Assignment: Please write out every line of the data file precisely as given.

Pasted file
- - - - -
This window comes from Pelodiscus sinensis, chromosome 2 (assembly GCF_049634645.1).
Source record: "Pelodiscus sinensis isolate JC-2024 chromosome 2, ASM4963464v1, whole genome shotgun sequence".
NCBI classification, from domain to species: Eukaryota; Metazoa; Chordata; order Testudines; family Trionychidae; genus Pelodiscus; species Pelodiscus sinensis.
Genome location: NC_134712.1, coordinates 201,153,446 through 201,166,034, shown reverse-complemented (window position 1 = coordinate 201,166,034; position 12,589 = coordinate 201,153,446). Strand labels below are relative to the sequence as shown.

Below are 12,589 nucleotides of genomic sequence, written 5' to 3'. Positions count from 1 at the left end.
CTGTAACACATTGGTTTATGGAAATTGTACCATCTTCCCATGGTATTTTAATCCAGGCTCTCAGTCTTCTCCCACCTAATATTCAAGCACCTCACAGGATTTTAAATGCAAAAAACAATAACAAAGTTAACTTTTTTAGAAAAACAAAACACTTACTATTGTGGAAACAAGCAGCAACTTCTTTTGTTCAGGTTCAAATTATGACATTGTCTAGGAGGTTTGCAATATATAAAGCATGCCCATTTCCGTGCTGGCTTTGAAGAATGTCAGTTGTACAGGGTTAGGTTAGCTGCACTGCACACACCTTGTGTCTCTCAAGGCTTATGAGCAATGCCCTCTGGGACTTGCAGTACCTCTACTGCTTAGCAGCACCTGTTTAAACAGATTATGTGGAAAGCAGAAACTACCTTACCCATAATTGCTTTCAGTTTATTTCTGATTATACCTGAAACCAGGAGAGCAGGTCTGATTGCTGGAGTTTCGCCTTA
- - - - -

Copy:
This window comes from Pelodiscus sinensis, chromosome 2 (assembly GCF_049634645.1).
Source record: "Pelodiscus sinensis isolate JC-2024 chromosome 2, ASM4963464v1, whole genome shotgun sequence".
NCBI classification, from domain to species: Eukaryota; Metazoa; Chordata; order Testudines; family Trionychidae; genus Pelodiscus; species Pelodiscus sinensis.
Genome location: NC_134712.1, coordinates 201,153,446 through 201,166,034, shown reverse-complemented (window position 1 = coordinate 201,166,034; position 12,589 = coordinate 201,153,446). Strand labels below are relative to the sequence as shown.

Below are 12,589 nucleotides of genomic sequence, written 5' to 3'. Positions count from 1 at the left end.
CTGTAACACATTGGTTTATGGAAATTGTACCATCTTCCCATGGTATTTTAATCCAGGCTCTCAGTCTTCTCCCACCTAATATTCAAGCACCTCACAGGATTTTAAATGCAAAAAACAATAACAAAGTTAACTTTTTTAGAAAAACAAAACACTTACTATTGTGGAAACAAGCAGCAACTTCTTTTGTTCAGGTTCAAATTATGACATTGTCTAGGAGGTTTGCAATATATAAAGCATGCCCATTTCCGTGCTGGCTTTGAAGAATGTCAGTTGTACAGGGTTAGGTTAGCTGCACTGCACACACCTTGTGTCTCTCAAGGCTTATGAGCAATGCCCTCTGGGACTTGCAGTACCTCTACTGCTTAGCAGCACCTGTTTAAACAGATTATGTGGAAAGCAGAAACTACCTTACCCATAATTGCTTTCAGTTTATTTCTGATTATACCTGAAACCAGGAGAGCAGGTCTGATTGCTGGAGTTTCGCCTTA